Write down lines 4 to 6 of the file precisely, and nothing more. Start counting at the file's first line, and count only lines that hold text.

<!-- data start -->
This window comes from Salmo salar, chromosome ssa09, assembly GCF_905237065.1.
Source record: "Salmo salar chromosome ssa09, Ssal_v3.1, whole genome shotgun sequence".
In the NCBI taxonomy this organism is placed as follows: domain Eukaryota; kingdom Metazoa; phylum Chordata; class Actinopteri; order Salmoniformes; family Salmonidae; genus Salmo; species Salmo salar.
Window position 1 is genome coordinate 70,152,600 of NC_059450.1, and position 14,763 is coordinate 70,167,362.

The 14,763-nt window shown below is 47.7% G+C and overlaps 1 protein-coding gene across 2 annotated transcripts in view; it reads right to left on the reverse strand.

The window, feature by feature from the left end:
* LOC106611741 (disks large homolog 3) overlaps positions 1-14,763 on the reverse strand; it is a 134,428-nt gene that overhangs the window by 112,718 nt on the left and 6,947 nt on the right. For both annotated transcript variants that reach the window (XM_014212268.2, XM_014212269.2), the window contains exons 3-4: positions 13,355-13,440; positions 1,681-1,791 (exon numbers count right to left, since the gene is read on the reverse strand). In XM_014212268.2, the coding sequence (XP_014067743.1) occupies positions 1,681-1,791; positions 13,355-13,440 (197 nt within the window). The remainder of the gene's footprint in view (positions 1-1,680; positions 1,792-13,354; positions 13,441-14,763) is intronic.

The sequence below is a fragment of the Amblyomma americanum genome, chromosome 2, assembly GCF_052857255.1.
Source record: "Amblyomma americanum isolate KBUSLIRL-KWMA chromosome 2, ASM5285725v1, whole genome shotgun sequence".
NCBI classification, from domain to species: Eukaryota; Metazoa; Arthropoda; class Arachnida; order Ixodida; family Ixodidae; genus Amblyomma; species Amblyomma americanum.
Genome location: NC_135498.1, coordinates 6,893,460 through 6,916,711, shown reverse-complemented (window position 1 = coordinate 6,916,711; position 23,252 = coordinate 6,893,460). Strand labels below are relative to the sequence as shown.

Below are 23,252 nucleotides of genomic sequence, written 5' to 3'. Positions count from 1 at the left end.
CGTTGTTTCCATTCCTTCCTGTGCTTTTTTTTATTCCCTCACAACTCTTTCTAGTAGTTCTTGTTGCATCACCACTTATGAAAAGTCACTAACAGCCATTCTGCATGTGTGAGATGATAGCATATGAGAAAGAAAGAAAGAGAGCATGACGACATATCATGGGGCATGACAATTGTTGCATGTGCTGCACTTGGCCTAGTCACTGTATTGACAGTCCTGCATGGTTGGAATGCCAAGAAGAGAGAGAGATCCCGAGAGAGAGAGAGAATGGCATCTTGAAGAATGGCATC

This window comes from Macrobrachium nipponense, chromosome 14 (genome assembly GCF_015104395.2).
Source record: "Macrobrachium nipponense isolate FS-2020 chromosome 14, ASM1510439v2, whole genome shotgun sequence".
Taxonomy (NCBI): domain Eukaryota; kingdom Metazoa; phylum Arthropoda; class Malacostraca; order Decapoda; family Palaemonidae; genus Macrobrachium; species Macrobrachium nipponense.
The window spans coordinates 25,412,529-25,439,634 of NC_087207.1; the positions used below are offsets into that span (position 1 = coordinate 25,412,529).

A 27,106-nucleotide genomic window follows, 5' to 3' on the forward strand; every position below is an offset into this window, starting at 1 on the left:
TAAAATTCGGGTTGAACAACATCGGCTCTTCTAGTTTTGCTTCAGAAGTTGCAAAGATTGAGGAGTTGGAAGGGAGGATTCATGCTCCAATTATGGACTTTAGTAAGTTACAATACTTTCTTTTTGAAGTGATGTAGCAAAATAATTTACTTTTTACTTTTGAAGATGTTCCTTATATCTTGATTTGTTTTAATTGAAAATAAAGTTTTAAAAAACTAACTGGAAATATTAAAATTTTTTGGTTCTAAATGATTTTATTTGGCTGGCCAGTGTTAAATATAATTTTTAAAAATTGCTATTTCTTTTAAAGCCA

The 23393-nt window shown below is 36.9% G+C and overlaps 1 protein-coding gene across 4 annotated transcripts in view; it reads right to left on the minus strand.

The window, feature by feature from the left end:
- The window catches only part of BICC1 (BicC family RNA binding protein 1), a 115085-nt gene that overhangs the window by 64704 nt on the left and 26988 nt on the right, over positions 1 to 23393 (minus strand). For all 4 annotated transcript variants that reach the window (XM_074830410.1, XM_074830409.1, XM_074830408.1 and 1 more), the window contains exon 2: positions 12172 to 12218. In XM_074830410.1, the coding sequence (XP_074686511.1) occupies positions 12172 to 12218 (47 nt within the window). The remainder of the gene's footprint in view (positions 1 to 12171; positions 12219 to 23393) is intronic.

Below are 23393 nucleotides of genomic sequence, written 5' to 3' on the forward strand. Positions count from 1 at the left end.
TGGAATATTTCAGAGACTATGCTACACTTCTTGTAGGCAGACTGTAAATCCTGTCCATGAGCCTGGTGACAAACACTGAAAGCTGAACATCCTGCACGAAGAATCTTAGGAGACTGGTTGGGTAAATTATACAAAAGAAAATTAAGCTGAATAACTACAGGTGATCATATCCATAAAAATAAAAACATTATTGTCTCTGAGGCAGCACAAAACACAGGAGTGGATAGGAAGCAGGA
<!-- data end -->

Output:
Window position 1 is genome coordinate 70,152,600 of NC_059450.1, and position 14,763 is coordinate 70,167,362.

The 14,763-nt window shown below is 47.7% G+C and overlaps 1 protein-coding gene across 2 annotated transcripts in view; it reads right to left on the reverse strand.

The window, feature by feature from the left end: